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  5. "Det er mit."

"Det er mit."

Translation:It is mine.

September 15, 2014



Danish mothertongue here. This question is stupid, every choice is correct.


IDK. I heard "De er mit" which didn't make sense, so it helped me to think about what I heard and to make sense of it. I realised in time that it was meant to be "Det er mit" instead.


I don't understand this exercise. I have the multiple choice question "Det er min/mit/mine". I thought any of these could be correct depending on context, but "Det er min" is marked wrong ("det er mit" is given as the correct answer).


As Kramze47 said, every option should be accepted.

Det can, also as mentioned before, refer to both neuter- and common gender nouns, when it means "it"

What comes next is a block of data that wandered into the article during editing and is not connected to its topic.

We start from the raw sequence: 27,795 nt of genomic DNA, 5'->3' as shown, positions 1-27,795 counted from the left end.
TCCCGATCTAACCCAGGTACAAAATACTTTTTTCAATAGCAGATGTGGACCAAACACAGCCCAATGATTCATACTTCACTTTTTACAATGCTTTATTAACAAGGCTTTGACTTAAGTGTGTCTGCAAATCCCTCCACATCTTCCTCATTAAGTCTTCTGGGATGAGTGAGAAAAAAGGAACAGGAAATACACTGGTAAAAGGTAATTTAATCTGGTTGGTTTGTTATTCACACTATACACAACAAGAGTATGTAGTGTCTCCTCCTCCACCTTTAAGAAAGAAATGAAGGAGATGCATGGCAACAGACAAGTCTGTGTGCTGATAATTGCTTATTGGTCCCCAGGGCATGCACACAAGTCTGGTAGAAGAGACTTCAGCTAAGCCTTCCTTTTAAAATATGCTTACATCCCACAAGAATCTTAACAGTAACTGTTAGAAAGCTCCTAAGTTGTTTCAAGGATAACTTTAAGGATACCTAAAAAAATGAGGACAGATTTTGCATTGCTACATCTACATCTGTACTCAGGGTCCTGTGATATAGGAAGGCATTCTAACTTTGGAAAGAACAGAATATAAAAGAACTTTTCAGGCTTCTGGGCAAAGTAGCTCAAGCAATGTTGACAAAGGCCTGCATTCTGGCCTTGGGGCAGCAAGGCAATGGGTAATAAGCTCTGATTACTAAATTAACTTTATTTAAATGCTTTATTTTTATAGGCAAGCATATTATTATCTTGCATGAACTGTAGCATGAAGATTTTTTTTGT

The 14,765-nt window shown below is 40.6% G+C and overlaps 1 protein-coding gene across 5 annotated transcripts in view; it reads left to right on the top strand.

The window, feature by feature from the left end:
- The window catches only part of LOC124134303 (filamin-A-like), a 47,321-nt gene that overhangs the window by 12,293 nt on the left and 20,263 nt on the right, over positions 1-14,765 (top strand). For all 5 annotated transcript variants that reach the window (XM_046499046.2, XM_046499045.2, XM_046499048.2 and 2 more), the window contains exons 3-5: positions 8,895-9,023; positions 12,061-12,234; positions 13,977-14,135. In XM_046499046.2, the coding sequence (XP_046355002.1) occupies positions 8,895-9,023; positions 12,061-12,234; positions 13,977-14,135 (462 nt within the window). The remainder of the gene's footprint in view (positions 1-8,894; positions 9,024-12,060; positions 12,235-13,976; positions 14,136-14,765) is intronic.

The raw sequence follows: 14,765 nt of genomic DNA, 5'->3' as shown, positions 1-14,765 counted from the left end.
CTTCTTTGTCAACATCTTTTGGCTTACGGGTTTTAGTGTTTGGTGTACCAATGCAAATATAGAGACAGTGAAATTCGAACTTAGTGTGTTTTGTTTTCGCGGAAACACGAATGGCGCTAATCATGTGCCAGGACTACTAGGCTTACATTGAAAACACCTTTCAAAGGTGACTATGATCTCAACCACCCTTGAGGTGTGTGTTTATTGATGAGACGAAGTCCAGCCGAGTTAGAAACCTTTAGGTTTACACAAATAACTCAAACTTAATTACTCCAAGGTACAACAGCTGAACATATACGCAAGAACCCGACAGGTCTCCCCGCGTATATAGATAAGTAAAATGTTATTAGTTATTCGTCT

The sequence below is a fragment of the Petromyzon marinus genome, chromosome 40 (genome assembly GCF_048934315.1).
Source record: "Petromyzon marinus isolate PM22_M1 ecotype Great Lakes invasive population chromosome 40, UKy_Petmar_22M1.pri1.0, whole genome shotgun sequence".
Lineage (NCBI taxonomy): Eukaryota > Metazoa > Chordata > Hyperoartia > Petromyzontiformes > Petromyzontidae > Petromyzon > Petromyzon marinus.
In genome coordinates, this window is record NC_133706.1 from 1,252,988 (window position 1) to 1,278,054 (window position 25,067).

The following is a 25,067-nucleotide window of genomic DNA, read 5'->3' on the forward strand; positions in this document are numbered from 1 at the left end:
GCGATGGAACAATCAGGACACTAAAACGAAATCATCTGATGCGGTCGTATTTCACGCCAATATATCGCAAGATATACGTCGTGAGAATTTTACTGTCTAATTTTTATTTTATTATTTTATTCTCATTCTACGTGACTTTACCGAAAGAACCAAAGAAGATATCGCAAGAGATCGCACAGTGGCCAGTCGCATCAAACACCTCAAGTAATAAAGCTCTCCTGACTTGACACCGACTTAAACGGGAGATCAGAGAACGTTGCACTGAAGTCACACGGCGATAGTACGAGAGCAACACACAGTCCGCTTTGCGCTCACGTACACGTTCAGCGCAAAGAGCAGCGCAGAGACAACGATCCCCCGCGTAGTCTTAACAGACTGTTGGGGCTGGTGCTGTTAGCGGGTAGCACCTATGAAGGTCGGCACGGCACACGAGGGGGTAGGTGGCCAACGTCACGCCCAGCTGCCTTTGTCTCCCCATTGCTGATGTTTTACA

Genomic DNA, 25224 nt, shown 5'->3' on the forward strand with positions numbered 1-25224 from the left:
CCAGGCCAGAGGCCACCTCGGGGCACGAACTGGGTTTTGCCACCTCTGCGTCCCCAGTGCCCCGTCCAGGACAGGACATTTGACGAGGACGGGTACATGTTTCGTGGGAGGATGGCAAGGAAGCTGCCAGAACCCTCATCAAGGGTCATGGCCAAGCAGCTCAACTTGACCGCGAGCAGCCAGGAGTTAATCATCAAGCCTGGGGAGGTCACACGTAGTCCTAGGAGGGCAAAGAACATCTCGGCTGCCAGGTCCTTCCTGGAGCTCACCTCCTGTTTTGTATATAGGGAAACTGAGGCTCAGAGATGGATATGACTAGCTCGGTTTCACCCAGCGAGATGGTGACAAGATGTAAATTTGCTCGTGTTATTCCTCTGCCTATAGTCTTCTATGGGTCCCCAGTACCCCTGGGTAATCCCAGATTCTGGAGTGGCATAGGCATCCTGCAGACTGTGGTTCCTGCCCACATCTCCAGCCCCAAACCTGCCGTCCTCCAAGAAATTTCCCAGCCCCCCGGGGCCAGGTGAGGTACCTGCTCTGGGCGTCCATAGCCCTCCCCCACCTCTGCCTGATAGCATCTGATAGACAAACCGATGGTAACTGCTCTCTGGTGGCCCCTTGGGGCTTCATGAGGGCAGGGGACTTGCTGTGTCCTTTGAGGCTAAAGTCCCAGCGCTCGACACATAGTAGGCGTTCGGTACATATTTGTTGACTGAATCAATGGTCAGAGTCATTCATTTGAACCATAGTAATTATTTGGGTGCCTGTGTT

If you do not know the gender of the noun, you use the neuter, det.

So if the sentence started out with "den...", you would know it was min because using other den shows that you know the gender of the noun (in this case common n-word)


Disclaimer: I only know what I've learned so far in this course. The grammar tips and notes for this section are great, though.

"Det" is a clue. You have to use "mit" because what is being referred to is a neuter word. We know this because "det" was used instead of "den".

It could be en æble. æble is a neuter word so when referring to it you say det.

So, "det er mit."

"It (æblet) is mine."

"Den er min."

"It (hesten) is mine."


The confusing thing is that "det" can just mean "it", without conveying any gender information. For example "Det er min hest." is grammatically correct. I think.


Having gone further than the first lesson I'm seeing that now. Hopefully someone will come along and explain things.


Why is not correct THIS is mine? Det doesn't mean also this?


Or better THAT is mine?


What different between Det er mit and Det er min ?


Can anyone else tell the audible difference between de and det?

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